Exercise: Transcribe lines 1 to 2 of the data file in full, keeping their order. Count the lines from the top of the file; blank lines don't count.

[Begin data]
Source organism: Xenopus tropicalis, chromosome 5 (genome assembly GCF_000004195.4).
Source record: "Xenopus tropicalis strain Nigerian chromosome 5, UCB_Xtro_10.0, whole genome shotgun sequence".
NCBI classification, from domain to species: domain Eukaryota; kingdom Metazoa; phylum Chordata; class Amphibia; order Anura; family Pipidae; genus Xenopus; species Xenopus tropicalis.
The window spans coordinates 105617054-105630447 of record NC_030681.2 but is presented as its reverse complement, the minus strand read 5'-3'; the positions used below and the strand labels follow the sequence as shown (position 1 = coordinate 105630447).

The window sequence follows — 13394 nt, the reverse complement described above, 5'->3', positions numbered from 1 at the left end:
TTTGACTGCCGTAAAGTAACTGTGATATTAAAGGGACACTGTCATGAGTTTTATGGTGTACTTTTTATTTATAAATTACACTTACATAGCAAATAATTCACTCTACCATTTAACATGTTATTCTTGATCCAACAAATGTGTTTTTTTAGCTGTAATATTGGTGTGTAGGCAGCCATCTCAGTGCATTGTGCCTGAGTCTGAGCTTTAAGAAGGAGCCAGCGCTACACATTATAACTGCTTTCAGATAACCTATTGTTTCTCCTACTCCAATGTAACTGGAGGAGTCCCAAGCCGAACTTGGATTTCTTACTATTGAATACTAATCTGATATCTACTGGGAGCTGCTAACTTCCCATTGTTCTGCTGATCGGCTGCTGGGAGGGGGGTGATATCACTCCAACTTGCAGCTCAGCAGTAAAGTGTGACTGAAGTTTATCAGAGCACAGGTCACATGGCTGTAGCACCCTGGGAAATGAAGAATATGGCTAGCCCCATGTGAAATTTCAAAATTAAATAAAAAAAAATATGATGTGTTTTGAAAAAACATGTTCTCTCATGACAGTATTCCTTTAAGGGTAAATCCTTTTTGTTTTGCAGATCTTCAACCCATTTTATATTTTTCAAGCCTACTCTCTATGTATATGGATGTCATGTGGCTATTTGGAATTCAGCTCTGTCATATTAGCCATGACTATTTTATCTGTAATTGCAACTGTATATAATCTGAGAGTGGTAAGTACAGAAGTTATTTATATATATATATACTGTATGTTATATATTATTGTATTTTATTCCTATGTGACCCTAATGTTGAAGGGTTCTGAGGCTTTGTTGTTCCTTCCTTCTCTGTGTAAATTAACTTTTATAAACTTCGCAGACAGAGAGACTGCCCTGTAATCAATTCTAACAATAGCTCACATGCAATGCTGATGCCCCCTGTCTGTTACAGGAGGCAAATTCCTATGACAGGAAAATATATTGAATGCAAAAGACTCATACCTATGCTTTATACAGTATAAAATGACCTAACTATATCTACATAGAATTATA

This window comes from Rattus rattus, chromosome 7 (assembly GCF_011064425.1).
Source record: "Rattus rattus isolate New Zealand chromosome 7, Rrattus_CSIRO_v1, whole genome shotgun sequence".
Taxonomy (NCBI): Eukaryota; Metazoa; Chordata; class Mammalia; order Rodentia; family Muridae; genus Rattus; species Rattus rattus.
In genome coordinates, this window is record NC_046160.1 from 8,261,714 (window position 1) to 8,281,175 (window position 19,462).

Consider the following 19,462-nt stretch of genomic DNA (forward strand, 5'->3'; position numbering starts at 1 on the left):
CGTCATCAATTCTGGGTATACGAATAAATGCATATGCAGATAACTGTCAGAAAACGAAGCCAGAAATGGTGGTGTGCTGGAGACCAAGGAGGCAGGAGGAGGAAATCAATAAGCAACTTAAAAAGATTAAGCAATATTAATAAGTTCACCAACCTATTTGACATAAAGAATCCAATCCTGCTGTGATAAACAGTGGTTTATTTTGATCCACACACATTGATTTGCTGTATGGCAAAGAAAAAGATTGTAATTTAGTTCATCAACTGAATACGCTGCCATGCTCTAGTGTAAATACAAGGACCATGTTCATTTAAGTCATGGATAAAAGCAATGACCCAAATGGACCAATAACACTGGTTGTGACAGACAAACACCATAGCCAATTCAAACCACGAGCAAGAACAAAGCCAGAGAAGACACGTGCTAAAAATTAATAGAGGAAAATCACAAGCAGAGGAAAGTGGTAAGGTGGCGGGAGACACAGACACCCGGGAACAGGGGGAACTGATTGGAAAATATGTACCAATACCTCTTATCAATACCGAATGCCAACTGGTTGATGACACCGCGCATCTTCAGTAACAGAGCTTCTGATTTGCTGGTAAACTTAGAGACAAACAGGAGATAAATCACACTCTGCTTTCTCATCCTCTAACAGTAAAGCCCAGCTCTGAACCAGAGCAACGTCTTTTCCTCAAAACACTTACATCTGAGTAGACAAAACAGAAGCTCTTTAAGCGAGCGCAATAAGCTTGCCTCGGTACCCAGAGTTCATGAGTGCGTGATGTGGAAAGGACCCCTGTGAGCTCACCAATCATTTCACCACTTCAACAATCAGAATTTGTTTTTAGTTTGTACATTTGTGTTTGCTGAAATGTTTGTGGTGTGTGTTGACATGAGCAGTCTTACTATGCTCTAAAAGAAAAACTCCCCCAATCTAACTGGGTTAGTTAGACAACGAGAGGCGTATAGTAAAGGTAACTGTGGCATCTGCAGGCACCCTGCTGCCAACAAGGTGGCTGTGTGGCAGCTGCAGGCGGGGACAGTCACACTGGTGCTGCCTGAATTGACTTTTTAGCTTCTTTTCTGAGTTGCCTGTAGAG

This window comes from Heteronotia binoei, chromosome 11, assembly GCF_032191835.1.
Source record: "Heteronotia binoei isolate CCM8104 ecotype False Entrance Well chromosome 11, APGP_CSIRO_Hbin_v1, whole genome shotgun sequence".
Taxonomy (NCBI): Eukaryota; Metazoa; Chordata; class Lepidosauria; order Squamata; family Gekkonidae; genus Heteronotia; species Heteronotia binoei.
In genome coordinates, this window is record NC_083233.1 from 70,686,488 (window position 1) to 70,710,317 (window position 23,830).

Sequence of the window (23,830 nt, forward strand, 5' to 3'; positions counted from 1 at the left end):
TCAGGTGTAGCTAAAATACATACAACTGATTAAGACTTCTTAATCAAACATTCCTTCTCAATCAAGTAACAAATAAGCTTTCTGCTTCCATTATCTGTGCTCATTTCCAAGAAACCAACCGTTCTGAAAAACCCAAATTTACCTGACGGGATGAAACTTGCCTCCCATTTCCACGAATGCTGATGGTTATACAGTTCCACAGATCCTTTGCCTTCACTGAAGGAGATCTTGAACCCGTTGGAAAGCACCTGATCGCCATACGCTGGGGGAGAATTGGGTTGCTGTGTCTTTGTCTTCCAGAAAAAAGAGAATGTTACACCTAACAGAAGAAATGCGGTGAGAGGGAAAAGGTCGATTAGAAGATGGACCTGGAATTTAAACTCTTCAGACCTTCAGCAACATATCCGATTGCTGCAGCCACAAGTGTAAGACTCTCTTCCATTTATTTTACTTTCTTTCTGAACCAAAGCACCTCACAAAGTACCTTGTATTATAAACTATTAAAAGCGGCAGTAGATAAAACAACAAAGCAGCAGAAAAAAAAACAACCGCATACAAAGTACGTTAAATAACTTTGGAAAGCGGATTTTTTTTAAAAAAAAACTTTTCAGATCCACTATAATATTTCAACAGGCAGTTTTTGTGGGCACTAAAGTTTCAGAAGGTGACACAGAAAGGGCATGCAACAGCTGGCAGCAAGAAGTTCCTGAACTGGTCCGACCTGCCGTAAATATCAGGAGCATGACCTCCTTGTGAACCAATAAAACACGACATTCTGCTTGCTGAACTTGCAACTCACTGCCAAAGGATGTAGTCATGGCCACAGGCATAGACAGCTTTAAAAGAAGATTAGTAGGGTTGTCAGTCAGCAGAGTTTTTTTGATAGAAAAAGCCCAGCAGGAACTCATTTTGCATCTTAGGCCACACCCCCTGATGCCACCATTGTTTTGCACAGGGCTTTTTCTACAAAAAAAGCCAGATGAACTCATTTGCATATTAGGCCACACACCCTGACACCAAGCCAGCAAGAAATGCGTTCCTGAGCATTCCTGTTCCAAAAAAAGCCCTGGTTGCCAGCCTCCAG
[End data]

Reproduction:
Source organism: Xenopus tropicalis, chromosome 5 (genome assembly GCF_000004195.4).
Source record: "Xenopus tropicalis strain Nigerian chromosome 5, UCB_Xtro_10.0, whole genome shotgun sequence".